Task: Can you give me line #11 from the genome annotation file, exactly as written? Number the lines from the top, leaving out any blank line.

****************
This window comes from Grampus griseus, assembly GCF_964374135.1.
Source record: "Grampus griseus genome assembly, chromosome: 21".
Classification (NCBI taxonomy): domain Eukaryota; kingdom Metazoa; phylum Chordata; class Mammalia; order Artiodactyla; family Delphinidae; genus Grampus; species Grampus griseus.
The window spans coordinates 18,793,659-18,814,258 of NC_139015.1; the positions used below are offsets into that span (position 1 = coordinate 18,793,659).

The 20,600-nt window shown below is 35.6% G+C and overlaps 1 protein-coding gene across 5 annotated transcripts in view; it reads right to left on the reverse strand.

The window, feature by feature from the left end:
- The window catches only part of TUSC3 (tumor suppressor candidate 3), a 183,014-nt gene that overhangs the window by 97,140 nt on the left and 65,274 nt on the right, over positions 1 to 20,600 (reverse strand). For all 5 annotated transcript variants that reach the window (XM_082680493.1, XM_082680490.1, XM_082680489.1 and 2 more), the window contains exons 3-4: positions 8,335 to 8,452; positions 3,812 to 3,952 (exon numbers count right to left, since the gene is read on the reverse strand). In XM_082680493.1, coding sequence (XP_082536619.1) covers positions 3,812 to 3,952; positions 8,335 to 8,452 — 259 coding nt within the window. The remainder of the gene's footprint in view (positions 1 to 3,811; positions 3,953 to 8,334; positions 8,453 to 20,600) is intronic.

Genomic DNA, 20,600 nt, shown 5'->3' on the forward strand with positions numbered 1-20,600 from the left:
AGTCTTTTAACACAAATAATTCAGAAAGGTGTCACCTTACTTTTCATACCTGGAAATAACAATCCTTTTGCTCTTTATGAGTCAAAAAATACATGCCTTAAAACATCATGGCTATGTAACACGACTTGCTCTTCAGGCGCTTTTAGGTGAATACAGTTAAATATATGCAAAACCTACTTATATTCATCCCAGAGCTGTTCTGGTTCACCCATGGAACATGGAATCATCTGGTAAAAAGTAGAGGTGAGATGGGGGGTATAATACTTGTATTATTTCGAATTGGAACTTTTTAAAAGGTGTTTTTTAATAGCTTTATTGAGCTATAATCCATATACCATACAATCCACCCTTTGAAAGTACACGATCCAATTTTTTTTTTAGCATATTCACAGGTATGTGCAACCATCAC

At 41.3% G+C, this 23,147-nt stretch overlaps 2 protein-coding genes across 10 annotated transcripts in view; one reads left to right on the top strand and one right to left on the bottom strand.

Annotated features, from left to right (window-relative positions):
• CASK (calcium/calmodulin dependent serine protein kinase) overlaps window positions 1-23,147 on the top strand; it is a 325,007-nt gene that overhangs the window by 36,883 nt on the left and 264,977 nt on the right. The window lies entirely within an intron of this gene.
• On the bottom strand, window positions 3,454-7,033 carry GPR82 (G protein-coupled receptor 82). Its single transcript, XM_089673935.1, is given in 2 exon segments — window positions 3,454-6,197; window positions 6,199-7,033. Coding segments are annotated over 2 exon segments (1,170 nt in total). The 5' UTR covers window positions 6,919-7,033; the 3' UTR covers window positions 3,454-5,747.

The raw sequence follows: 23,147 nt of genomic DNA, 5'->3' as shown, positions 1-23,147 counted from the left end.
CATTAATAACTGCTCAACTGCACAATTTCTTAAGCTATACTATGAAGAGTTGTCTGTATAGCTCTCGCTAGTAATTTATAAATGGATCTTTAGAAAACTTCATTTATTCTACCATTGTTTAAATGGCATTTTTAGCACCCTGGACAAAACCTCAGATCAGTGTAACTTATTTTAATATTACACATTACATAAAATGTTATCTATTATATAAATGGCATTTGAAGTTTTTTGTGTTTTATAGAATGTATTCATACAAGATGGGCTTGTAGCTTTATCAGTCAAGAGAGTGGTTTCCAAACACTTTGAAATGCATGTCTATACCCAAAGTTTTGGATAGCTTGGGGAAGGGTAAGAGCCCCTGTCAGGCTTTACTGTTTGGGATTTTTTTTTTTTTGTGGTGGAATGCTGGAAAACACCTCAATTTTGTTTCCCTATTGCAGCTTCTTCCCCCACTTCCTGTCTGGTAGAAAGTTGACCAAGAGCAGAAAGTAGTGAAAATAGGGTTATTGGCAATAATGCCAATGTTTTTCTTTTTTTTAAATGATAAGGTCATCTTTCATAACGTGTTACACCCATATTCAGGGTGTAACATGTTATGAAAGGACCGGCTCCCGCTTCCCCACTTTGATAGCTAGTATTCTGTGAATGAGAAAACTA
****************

Annotated features, from left to right (window-relative positions):